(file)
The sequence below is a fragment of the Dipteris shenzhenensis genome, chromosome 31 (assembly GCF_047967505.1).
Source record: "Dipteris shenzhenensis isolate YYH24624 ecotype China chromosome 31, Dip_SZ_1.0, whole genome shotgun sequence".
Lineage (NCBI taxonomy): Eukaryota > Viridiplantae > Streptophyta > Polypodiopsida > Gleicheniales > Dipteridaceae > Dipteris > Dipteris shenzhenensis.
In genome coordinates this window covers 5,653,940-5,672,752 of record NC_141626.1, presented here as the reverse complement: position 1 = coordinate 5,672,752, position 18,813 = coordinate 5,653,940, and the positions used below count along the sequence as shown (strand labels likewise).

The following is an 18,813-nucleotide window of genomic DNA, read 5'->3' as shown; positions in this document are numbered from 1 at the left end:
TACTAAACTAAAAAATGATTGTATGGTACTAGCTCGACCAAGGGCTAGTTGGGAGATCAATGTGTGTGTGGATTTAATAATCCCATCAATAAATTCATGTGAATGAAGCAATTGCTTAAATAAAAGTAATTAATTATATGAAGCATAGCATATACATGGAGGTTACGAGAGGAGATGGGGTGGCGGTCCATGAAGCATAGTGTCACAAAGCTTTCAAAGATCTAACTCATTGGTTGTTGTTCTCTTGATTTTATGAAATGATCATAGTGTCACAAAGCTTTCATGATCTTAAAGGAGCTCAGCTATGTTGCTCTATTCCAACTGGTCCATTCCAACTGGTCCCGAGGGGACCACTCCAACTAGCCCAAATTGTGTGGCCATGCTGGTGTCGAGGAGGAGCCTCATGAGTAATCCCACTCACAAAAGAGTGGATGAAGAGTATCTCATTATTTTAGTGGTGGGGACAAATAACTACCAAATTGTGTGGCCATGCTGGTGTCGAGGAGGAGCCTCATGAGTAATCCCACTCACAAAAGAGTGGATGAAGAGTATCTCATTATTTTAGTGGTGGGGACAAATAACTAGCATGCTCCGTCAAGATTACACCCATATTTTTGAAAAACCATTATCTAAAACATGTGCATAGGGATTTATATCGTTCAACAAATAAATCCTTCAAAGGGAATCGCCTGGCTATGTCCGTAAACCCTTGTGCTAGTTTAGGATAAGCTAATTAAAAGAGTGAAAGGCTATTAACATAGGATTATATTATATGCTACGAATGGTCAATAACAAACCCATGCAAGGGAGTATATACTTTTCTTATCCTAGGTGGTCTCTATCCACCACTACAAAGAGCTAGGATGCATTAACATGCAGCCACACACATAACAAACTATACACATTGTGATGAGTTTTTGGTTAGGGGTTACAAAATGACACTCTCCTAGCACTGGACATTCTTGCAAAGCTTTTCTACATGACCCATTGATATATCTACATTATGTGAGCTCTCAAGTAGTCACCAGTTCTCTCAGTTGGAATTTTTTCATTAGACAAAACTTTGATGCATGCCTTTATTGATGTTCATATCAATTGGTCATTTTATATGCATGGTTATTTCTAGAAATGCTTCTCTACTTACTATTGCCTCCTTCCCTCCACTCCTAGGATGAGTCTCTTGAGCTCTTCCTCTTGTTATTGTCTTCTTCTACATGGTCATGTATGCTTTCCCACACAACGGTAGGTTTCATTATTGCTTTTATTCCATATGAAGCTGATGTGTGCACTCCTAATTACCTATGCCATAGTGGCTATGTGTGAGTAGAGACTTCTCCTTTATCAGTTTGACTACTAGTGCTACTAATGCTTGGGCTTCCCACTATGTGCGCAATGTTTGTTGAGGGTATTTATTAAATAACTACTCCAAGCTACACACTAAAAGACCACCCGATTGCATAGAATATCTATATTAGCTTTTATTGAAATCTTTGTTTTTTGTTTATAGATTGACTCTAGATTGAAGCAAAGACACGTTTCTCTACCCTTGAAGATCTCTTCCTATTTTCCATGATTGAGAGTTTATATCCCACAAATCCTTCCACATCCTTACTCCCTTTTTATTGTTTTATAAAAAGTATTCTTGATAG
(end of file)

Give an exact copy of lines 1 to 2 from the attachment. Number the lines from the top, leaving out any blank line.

The sequence below is a fragment of the Dipteris shenzhenensis genome, chromosome 31 (assembly GCF_047967505.1).
Source record: "Dipteris shenzhenensis isolate YYH24624 ecotype China chromosome 31, Dip_SZ_1.0, whole genome shotgun sequence".